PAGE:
Daniil Simkin's INTENSIO Is Ballet for the 21st Century

For the first half of his life, American Ballet Theatre dancer Daniil Simkin was known as "the son of Dmitrij Simkin."  He long ago stepped out of his father's shadow. "Now he is known as 'the father of...," the younger Simkin tells us, laughing. (Simkin's mother, Olga Aleksandrova, was also a noted ballet dancer and is now a teacher.) 

Simkin, bringing his newly premiered Daniil Simkin's INTENSIO to Houston for one night, has been causing quite a stir in the ballet world. There are endless comparisons to Mikhail Baryshnikov. "I can see the similarities," Simkin says. "I have a Russian background; he has a Russian background. We're similar in stature, and we're both somewhere between demi-caractère to danseur noble. I can see where people are coming from, and it's a great honor, of course. They're comparing me to the best. It's very flattering, but there is no pressure because of it.

"I've met him several times, and the last time he gave me a compliment. I get very shy around him because he is who he is. All I can do is the best that I can." 

More than for his performance on stage, Simkin resembles Baryshnikov in his ability to ignite an audience. Baryshnikov took ballet into mainstream pop culture in the 1970s. Simkin is doing the same thing now.  He's opening ballet to mass audiences. For Simkin, it's been very purposeful. 

“Ballet has always had a sense of 'This is just for certain people, this is not for everybody.' Why? If someone can connect with me, with my work, on an emotional level, what does it matter what their background is? It's just a matter of time for the big institutions, big companies to be opening up. They have to.

“Of course, we have to deliver on the highest level possible; nevertheless the packaging, the presentation of our art form is changing as we speak,” he says. 

Among the most obvious changes Simkin has embraced is the use of social media. Six years ago, members of the ballet world harshly criticized Simkin for using Facebook and Twitter.

“People would openly speak against me in front of everybody else, saying, 'This is stupid. Baryshnikov did not have to do this. This is just self-involvement,'” Simkin tells us. “Six years down the lane and where are we now? Those same people update their Facebook page more than I do!”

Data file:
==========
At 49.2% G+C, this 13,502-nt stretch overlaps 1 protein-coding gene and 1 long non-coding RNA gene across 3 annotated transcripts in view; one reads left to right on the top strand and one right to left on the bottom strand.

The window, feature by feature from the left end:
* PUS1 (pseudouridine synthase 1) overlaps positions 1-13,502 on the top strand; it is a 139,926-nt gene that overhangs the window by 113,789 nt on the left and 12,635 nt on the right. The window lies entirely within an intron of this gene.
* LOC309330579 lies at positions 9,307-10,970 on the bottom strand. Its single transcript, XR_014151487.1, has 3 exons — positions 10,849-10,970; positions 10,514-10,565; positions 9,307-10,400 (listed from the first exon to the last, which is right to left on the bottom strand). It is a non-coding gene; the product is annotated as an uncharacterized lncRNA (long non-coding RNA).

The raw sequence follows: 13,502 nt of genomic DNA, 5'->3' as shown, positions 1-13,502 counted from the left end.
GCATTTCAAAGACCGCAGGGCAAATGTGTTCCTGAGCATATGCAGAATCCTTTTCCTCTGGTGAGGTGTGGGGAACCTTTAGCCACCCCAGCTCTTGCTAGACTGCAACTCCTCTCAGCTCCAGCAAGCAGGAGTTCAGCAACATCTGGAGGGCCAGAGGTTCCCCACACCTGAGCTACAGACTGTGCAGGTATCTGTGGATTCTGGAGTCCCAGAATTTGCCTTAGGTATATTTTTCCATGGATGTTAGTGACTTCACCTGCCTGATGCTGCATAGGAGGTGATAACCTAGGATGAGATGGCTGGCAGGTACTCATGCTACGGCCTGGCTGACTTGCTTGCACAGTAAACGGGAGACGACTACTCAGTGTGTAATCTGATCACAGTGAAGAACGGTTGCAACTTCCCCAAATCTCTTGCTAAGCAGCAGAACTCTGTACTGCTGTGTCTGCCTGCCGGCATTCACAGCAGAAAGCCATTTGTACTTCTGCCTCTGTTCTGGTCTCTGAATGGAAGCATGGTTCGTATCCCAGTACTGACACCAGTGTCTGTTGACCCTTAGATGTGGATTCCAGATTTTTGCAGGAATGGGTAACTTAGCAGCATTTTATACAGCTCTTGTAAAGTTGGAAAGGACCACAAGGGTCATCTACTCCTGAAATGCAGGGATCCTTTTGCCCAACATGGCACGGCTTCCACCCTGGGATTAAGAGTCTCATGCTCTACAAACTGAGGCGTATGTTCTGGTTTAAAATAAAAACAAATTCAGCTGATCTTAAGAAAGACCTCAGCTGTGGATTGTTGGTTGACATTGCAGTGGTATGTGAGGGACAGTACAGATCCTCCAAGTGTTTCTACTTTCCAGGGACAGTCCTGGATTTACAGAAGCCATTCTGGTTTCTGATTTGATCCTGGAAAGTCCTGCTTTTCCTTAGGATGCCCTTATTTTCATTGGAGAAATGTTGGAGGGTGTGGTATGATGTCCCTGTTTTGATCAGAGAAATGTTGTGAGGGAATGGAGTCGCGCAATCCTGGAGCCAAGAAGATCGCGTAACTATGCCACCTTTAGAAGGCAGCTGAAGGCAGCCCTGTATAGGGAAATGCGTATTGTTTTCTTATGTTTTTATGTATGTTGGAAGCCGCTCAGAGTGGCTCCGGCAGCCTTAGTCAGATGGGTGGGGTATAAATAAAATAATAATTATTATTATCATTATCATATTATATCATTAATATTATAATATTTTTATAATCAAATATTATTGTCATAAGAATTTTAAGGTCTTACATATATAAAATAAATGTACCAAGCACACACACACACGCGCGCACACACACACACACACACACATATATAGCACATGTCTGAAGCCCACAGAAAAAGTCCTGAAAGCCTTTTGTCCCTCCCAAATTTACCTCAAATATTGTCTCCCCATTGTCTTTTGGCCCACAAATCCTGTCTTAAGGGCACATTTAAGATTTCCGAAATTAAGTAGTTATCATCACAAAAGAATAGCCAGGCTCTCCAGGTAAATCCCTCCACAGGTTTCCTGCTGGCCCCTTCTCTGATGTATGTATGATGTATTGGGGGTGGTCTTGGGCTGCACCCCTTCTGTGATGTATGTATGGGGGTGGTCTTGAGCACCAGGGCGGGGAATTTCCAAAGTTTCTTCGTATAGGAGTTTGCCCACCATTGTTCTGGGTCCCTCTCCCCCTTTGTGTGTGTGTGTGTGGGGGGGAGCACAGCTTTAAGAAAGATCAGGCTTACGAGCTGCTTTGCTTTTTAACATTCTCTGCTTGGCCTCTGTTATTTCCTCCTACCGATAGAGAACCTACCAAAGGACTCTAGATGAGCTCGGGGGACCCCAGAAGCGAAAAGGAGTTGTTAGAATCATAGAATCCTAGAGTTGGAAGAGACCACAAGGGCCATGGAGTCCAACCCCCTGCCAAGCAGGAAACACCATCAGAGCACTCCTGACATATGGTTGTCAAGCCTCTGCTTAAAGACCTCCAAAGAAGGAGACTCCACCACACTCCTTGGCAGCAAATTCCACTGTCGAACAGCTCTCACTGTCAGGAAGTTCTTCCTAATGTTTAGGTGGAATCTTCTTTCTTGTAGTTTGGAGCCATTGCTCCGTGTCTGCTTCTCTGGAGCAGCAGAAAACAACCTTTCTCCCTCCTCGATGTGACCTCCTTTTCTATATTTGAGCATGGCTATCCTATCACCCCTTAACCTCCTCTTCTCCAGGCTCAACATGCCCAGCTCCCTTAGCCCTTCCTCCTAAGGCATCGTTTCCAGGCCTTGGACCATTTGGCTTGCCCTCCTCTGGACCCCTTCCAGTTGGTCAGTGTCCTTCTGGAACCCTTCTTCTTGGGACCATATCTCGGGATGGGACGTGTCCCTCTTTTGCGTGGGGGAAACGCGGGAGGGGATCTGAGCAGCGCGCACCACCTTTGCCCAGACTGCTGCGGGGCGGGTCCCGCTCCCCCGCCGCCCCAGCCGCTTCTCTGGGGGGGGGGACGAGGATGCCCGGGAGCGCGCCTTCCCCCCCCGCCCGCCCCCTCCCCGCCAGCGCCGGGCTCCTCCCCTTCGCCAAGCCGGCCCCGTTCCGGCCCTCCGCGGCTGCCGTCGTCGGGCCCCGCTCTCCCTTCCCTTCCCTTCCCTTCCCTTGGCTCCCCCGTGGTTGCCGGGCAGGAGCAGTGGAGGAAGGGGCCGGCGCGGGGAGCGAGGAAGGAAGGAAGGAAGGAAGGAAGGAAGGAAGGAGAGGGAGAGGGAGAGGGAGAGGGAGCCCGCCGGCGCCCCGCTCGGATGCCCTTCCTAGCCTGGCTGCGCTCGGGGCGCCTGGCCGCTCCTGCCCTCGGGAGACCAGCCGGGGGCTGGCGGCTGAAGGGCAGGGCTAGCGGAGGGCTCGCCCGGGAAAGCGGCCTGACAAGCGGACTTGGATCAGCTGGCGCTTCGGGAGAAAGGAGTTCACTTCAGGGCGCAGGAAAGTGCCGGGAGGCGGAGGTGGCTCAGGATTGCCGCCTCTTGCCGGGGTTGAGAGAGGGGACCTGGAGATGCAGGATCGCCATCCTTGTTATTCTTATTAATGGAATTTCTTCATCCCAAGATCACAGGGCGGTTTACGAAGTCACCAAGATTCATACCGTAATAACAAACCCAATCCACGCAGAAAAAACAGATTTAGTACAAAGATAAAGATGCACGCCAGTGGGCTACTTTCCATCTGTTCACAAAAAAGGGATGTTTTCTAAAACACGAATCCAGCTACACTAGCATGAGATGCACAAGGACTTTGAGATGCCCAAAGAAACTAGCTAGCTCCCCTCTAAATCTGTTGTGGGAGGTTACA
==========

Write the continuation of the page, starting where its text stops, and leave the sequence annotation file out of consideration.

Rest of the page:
Simkin says his use of social media is a part of his effort to be transparent in his work. Mounting his own productions is another. 

INTENSIO, seen earlier this year at Jacob's Pillow, features seven members of the American Ballet Theatre and a special guest from Les Ballets Jazz de Montréal performing commissioned works from four of today's best contemporary ballet choreographers: Annabelle Lopez Ochoa, Jorma Elo, Alexander Ekman and Gregory Dolbashian.

Though not connected through a storyline, the four works are connected in sensibility, Simkin says. "A quote I like from Anton Chekhov is 'Good art asks questions.' With each piece, we wanted to suggest a direction that contemporary ballet can go to."

The performance features a liberal use of multimedia technology. (Simkin's father created the original real-time video.)

It seems Simkin's detractors didn't learn the first time around. They've accepted social media, yes, but now they grumble over his use of video with ballet.

“We'll see where we are in another ten years,” he laughs. “I've had a couple of 'I told you so' moments with other members about social media. Maybe I'll have more about using technology onstage.” 

Along with exploring new directions in contemporary ballet, INTENSIO gave Simkin the chance to take on several new roles. He produced and curated the program. He raised funds for the project. He organized the dancers' housing and travel, organized rehearsals, rented studio space. 

"I always like challenges, but in the beginning, it felt like an insurmountable mountain. There are all these limitations — you have to raise this much money by that date. You have two weeks to do this before that other thing is due. It can be overwhelming. 

"But once you start to accomplish something, little by little…it becomes invigorating. This was the first time any of us tried to do something like this – four choreographers, all new creations. We have video projections, live music. Everything was new; everything was a challenge. 

"It's not necessarily that you can generate great profit, but it's been a great way to stay focused. Business, I found, is a way of meditation. It gives you no room to think. Some parts of meditation is trying to teach you how not to think. Here, you are so busy running from appointment to appointment, you're organizing, you're planning, you're scheduling, you're relaxing. You don't have time to wonder what's next; you just do what's next."

See Daniil Simkin's INTENSIO at 8 p.m. November 6. Jones Hall, 615 Louisiana. For information, call 713-227-4772 or visit $35 to $85.  
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Olivia Flores Alvarez